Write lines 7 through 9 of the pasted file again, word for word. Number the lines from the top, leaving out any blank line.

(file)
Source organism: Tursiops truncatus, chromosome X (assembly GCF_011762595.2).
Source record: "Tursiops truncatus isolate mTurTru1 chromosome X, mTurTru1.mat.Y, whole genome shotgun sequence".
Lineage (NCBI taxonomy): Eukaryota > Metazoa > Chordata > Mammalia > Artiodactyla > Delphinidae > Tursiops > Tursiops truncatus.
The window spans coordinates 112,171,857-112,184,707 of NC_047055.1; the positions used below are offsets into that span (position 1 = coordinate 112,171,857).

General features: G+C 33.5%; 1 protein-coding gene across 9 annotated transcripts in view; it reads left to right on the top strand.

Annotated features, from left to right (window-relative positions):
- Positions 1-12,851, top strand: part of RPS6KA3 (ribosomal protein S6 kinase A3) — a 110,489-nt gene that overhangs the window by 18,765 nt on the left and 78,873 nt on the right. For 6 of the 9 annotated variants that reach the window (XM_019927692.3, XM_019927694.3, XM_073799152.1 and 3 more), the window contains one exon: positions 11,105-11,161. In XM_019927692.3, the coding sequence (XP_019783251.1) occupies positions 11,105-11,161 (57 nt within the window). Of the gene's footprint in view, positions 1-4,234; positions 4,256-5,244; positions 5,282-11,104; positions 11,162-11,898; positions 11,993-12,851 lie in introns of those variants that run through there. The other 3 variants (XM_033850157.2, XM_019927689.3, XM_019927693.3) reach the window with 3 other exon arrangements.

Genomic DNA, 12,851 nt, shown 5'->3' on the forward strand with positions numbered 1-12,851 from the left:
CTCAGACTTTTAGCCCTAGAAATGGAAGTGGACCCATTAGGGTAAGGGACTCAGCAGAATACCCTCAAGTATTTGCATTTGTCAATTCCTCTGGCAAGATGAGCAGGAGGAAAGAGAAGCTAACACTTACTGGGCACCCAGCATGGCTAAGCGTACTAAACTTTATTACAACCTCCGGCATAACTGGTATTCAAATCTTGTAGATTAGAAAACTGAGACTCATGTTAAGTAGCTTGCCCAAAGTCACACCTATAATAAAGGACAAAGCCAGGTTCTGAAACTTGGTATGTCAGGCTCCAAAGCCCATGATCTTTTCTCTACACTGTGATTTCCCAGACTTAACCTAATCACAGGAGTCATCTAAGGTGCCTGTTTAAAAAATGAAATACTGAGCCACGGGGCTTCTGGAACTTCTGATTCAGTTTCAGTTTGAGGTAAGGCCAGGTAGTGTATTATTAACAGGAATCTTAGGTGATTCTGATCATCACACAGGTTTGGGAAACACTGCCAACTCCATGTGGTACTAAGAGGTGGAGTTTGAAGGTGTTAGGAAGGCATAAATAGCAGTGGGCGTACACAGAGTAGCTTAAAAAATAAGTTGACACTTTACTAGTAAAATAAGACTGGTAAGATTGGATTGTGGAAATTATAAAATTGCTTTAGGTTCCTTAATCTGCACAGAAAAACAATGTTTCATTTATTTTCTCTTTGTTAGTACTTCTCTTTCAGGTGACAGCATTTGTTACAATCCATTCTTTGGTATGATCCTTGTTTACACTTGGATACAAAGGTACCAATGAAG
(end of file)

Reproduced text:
- Positions 1-12,851, top strand: part of RPS6KA3 (ribosomal protein S6 kinase A3) — a 110,489-nt gene that overhangs the window by 18,765 nt on the left and 78,873 nt on the right. For 6 of the 9 annotated variants that reach the window (XM_019927692.3, XM_019927694.3, XM_073799152.1 and 3 more), the window contains one exon: positions 11,105-11,161. In XM_019927692.3, the coding sequence (XP_019783251.1) occupies positions 11,105-11,161 (57 nt within the window). Of the gene's footprint in view, positions 1-4,234; positions 4,256-5,244; positions 5,282-11,104; positions 11,162-11,898; positions 11,993-12,851 lie in introns of those variants that run through there. The other 3 variants (XM_033850157.2, XM_019927689.3, XM_019927693.3) reach the window with 3 other exon arrangements.

Genomic DNA, 12,851 nt, shown 5'->3' on the forward strand with positions numbered 1-12,851 from the left:
CTCAGACTTTTAGCCCTAGAAATGGAAGTGGACCCATTAGGGTAAGGGACTCAGCAGAATACCCTCAAGTATTTGCATTTGTCAATTCCTCTGGCAAGATGAGCAGGAGGAAAGAGAAGCTAACACTTACTGGGCACCCAGCATGGCTAAGCGTACTAAACTTTATTACAACCTCCGGCATAACTGGTATTCAAATCTTGTAGATTAGAAAACTGAGACTCATGTTAAGTAGCTTGCCCAAAGTCACACCTATAATAAAGGACAAAGCCAGGTTCTGAAACTTGGTATGTCAGGCTCCAAAGCCCATGATCTTTTCTCTACACTGTGATTTCCCAGACTTAACCTAATCACAGGAGTCATCTAAGGTGCCTGTTTAAAAAATGAAATACTGAGCCACGGGGCTTCTGGAACTTCTGATTCAGTTTCAGTTTGAGGTAAGGCCAGGTAGTGTATTATTAACAGGAATCTTAGGTGATTCTGATCATCACACAGGTTTGGGAAACACTGCCAACTCCATGTGGTACTAAGAGGTGGAGTTTGAAGGTGTTAGGAAGGCATAAATAGCAGTGGGCGTACACAGAGTAGCTTAAAAAATAAGTTGACACTTTACTAGTAAAATAAGACTGGTAAGATTGGATTGTGGAAATTATAAAATTGCTTTAGGTTCCTTAATCTGCACAGAAAAACAATGTTTCATTTATTTTCTCTTTGTTAGTACTTCTCTTTCAGGTGACAGCATTTGTTACAATCCATTCTTTGGTATGATCCTTGTTTACACTTGGATACAAAGGTACCAATGAAG